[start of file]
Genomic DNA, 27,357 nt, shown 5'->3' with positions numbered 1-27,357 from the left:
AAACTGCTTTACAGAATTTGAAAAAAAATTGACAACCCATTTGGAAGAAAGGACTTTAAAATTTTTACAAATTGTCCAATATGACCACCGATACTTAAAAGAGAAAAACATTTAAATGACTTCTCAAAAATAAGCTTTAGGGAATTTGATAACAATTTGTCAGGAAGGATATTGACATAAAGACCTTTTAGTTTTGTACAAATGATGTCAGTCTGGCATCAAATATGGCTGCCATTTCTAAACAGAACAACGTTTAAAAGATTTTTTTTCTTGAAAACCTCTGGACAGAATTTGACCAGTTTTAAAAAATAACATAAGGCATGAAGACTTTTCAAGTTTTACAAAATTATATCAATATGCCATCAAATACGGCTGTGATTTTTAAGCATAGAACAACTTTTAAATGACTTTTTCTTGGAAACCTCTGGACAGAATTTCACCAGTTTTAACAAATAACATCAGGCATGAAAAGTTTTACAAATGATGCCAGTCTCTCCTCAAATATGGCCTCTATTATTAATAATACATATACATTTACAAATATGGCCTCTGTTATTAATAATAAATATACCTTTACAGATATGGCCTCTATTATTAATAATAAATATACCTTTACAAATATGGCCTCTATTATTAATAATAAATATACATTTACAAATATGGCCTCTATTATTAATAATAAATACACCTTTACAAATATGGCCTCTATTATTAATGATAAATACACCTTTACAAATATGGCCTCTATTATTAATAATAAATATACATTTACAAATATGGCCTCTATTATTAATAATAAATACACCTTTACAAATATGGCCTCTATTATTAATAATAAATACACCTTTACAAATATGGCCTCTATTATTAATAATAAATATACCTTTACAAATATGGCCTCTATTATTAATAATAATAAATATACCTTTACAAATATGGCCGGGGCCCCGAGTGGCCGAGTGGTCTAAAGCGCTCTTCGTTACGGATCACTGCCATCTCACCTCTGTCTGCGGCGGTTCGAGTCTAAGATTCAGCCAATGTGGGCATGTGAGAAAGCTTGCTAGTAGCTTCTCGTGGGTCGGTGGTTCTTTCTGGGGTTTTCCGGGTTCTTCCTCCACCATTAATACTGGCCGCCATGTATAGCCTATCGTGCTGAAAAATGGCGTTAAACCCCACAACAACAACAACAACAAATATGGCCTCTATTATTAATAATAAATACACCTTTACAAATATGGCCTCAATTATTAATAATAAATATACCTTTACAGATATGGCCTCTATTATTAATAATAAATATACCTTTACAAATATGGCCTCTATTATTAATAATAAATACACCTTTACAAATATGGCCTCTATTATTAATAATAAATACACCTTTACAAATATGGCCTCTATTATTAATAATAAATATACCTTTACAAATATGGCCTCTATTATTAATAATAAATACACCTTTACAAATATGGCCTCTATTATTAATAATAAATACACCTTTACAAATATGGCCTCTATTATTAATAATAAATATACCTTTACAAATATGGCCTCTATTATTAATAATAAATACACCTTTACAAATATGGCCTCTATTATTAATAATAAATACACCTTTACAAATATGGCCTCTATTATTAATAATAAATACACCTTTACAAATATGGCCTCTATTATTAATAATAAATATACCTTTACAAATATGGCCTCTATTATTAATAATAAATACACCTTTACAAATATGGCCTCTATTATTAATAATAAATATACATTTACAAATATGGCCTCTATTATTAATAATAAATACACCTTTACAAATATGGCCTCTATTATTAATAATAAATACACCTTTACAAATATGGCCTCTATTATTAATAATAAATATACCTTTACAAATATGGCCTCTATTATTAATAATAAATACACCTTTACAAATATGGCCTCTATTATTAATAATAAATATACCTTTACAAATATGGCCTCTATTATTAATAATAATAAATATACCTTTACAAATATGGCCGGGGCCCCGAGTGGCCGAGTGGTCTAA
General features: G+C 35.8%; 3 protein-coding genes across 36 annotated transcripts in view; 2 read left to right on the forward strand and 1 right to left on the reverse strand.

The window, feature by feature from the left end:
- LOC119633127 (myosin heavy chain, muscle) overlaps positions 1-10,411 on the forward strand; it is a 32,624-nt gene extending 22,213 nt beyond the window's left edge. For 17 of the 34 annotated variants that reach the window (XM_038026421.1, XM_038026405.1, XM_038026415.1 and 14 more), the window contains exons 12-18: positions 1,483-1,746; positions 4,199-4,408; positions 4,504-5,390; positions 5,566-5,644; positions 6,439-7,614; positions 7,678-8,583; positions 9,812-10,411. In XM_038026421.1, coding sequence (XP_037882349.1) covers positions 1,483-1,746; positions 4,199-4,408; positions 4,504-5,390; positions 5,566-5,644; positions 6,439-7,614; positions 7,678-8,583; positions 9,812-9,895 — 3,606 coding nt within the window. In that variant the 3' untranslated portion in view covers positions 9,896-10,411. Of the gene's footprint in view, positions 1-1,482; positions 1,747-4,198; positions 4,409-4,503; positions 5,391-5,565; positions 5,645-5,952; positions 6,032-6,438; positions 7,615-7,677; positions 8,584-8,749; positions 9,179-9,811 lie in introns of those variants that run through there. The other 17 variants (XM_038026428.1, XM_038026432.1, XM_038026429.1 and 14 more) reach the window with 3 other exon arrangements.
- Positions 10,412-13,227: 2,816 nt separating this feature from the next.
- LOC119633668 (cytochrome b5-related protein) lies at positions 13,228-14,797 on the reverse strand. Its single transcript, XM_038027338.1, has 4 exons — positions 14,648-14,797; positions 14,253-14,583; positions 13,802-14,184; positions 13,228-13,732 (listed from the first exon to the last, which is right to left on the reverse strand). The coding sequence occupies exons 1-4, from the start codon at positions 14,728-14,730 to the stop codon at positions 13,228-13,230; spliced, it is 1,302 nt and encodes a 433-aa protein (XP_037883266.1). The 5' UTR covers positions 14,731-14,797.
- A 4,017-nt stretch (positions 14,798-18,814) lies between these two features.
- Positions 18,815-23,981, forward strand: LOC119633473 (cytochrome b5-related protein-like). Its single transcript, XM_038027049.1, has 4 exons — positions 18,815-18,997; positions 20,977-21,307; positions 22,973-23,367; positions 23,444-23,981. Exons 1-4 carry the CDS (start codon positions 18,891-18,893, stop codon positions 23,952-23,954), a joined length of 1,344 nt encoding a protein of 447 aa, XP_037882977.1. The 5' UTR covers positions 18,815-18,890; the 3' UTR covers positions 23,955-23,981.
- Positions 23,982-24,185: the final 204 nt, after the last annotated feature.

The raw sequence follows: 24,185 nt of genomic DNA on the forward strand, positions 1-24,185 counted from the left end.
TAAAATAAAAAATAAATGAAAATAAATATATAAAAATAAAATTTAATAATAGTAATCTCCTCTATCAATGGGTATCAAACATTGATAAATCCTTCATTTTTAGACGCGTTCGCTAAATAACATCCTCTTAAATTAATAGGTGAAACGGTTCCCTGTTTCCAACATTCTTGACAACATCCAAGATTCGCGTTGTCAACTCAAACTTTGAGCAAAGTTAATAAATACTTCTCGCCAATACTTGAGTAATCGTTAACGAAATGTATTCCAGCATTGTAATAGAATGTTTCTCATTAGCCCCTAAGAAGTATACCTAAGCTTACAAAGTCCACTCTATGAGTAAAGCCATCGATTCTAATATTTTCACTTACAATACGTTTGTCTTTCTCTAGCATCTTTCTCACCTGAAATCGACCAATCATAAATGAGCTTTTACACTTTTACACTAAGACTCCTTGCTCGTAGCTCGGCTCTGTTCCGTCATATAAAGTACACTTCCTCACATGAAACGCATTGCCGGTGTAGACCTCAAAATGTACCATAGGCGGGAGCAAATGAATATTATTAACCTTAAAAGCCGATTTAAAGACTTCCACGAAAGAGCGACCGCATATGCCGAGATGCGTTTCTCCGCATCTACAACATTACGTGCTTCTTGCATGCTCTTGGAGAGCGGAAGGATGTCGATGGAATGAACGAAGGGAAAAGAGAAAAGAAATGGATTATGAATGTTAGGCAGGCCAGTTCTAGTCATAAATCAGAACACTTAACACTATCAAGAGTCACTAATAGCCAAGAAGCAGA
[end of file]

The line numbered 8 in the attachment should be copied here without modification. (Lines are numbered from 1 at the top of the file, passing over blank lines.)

- A 4,017-nt stretch (positions 14,798-18,814) lies between these two features.